Making the same 394 horsepower and 354 pound-feet of torque as in the standard TT RS, the aggressive-sounding inline-five is incredibly pleasing to the ambitious driver. Even though it features only a single turbocharger, the boost comes on quickly enough—and it is relentless. We expect 60 mph to be within reach in just over three seconds from rest, and the top-speed governor is set at 174 mph. We didn't get near that figure this time around, but you can reach triple-digit speeds with incredible ease and a sense of security that presents itself as a constant threat to your driver's license.
With its low center of gravity, performance tires, a claimed curb weight of just 3252 pounds, and all-wheel drive, the TT RS successfully explores the outer limits of the VW Group's ubiquitous MQB platform. We drove it on fast country roads, not on a racetrack, and were still charmed by its overall precision and the nicely weighted steering. The adaptive dampers provide a great spread between a firm, hard character suited to fast driving on smooth asphalt and a more passenger-friendly, compliant setting for less aggressive driving. The rear wing effectively offsets the aerodynamic challenges of the TT's sloping tail, something that got the first-gen TT into trouble before Audi added a mandatory rear spoiler.
The current TT RS has been in production for six years now, and we are happy to report that it still holds up quite well against competitors such as the BMW M240i and the Toyota Supra, it doesn't feel hopelessly outclassed by a Porsche 718 Cayman, and it can probably kick cheaper but newer entries like the Nissan Z to the curb. But since the TT RS is not long for this world, Audi has spared itself the cost of upgrading it with the latest, most sophisticated iterations of the engine and chassis-control systems available in the RS3.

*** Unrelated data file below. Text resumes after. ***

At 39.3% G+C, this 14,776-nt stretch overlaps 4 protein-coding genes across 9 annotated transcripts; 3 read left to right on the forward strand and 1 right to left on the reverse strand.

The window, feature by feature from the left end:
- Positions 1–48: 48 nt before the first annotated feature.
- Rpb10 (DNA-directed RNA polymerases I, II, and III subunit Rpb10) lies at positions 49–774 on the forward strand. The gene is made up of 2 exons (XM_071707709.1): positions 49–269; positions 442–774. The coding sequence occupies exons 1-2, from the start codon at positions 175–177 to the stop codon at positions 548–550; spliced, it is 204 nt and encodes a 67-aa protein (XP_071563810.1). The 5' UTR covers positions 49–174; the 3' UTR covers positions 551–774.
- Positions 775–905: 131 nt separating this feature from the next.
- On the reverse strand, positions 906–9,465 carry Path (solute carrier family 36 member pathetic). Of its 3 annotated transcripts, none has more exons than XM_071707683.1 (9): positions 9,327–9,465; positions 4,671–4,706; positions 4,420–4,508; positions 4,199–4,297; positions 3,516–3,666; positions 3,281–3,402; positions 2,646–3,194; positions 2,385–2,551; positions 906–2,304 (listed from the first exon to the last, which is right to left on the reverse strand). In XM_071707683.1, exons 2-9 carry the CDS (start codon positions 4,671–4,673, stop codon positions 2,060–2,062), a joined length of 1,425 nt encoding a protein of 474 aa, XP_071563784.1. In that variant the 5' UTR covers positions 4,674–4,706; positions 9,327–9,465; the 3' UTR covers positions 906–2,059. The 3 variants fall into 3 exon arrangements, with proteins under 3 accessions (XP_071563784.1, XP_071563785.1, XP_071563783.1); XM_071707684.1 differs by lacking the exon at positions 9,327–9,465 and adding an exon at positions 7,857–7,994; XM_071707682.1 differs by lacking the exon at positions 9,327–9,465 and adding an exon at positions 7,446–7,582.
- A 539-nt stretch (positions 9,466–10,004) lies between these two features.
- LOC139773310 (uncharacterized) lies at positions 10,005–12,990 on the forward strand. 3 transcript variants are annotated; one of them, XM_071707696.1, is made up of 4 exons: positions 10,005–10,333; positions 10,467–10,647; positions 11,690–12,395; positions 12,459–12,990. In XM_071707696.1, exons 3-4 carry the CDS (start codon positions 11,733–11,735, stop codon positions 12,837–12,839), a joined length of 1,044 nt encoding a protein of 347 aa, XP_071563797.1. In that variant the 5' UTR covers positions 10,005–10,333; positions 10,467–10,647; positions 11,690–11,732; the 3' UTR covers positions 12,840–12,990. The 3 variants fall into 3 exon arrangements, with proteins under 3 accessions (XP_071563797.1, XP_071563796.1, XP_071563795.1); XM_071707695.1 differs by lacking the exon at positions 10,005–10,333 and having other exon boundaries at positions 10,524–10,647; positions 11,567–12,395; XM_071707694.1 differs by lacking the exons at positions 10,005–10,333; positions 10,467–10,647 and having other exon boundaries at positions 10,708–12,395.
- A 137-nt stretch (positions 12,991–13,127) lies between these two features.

Audi has designed the TT RS Iconic Edition to become a collector's item, and that's why it is fitted not just with a plethora of bespoke options but also with a plaque that states not only that it is one of 100 units, but also exactly which one. Another significant indicator is its price: It comes in at a whopping 113,050 euros, or roughly $120,000, some 41,000 euros above a standard TT RS in Germany. None will come to the U.S. And that's a shame.